MORE CONTROVERSY? The War on Thanksgiving

Written by Andrew Linn on November 24, 2014

Thanksgiving. The time of year where people get together with their family and friends to engage in a feast, but also to give thanks for the blessings which they have received throughout the year. It is also highlighted by football, parades, the pardoning of turkeys, and the infamous Black Friday.

But as is the case with some holidays (e.g. Halloween, Christmas) Thanksgiving has been demonized by some people. Atheists detest the holiday because of its religious roots. Leftists despise it because of Black Friday sales beginning on Thanksgiving (this is a story in itself — in fact, I wrote an article about Black Friday last November).

But the biggest controversy surrounding Thanksgiving is that some people have viewed it as European oppression of the Indians. This is not the case, considering the Pilgrims had formed a bond with the Wampanoag tribe soon after settling in Plymouth. In fact, had it not been for Squanto and his fellow Wampanoags (led by Massasoit and Samoset), then the Pilgrims would not have survived, because the Indians had taught them how to live off the land, in addition to providing the Pilgrims with enough food until they were able to provide for themselves.

Thus, the first Thanksgiving was a feast of friendship between the Pilgrims and the Wampanoags, as well as a feast of thanks for having survived. Keep in mind the Pilgrims had endured a tedious journey across the Atlantic, a harsh winter after arriving in the New World, and disease (which killed off many of them). Some estimates place the death toll of the Pilgrim settlement at 50%.

Although there had already been deadly conflicts (as well as enslavement) between the various Indian tribes and European colonists (e.g. the Spanish conquest of the Aztecs and the Incas) and more conflicts would later take place (e.g. King Philip’s War), the colonists managed to form alliances with certain Indian tribes, the best known being the British aligning with the Iroquois and the French becoming an ally of the Algonquin. Such alliances played an important role during the Colonial Wars: King William’s War (1689-1697), Queen Anne’s War (1702-1713), King George’s War (1740-1748), and the French and Indian War (1754-1763).

As horrific as one views such conflicts (and any atrocities associated with them), one must remember that these wars took place in a different era, where it was acceptable to carry out such actions, whether it be massacres on the grounds of retribution or failing to surrender, or the odious method of enslavement (for anyone who was captured). One must also remember that not everyone endorsed these methods. The Indians would have friends among the colonists (hence the alliances) and would continue to do so long after the colonies throughout the Americas became independent nations (despite any conflicts which took place afterward).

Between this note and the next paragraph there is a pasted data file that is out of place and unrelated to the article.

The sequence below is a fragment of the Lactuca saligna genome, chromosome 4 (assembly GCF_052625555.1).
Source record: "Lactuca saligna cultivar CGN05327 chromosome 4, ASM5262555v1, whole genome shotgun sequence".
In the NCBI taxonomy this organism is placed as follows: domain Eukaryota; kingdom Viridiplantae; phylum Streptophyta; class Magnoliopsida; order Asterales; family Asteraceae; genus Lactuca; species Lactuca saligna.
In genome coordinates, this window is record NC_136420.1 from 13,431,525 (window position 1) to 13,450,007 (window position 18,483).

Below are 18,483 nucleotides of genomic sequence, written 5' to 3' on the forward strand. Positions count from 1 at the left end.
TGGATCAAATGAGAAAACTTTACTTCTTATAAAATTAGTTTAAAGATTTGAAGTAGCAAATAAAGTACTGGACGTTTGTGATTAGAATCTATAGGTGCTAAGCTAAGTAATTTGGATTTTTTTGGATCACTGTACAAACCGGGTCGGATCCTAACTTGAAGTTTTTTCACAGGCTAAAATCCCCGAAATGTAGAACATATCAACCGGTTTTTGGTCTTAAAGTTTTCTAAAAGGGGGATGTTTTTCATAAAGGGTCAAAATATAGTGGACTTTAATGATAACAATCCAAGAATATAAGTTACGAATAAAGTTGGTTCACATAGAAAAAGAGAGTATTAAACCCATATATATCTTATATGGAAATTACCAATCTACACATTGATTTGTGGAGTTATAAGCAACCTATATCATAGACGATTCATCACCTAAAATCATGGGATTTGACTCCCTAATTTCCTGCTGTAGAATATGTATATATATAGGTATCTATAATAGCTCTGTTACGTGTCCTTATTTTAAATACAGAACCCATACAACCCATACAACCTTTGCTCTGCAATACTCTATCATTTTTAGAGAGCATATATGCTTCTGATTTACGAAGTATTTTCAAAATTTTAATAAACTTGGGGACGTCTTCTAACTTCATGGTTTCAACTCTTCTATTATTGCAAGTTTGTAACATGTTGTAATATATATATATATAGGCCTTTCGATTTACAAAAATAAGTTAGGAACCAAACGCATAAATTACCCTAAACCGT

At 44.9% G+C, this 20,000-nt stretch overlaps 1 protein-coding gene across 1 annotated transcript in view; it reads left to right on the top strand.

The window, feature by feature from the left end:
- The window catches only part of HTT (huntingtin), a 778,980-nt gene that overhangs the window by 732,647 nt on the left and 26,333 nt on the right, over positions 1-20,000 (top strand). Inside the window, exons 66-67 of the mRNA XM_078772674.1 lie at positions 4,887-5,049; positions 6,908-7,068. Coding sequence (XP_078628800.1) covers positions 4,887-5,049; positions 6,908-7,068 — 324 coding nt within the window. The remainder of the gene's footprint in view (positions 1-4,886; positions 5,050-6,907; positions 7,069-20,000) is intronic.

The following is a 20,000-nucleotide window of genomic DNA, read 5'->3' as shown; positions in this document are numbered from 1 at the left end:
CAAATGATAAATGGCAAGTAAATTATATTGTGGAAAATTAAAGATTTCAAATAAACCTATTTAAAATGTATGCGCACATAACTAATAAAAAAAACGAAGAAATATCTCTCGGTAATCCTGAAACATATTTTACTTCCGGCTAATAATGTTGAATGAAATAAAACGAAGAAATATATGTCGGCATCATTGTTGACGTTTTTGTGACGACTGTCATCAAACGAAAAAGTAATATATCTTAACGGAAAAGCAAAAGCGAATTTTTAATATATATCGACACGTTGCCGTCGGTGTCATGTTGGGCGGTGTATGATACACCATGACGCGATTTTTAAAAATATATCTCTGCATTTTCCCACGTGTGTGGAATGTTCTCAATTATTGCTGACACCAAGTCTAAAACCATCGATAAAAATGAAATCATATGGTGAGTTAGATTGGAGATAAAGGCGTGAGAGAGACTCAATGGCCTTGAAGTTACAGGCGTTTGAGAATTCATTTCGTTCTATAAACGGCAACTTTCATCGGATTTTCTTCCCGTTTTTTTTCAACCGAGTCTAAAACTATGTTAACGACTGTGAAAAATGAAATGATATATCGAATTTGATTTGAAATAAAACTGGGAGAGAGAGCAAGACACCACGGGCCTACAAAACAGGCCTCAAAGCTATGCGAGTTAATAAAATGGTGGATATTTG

Of course, it was not war or enslavement that killed off most of the Indian population. It was diseases that the Indians were not immune to. As horrible as the death toll had become as a result of the diseases, it was not genocide. Genocide requires planning, and no one had planned (much less considered) large numbers of Indians dying of disease.

The history between the Indians and the Europeans was a tumultuous one, but it was no different from any other region of the world. Despite the tragedies, there were bright spots, such as intermarriages (e.g. a majority of Mexicans are mixed-race), alliances, and efforts at reconciliation. Thanksgiving, too, was one of them.

Happy Thanksgiving.



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Andrew Linn
Andrew Linn is a member of the Owensboro Tea Party and a former Field Representative for the Media Research Center. An ex-Democrat, he became a Republican one week after the 2008 Presidential Election. He has an M.A. in history from the University of Louisville, where he became a member of the Phi Alpha Theta historical honors society. He has also contributed to and Right Impulse Media.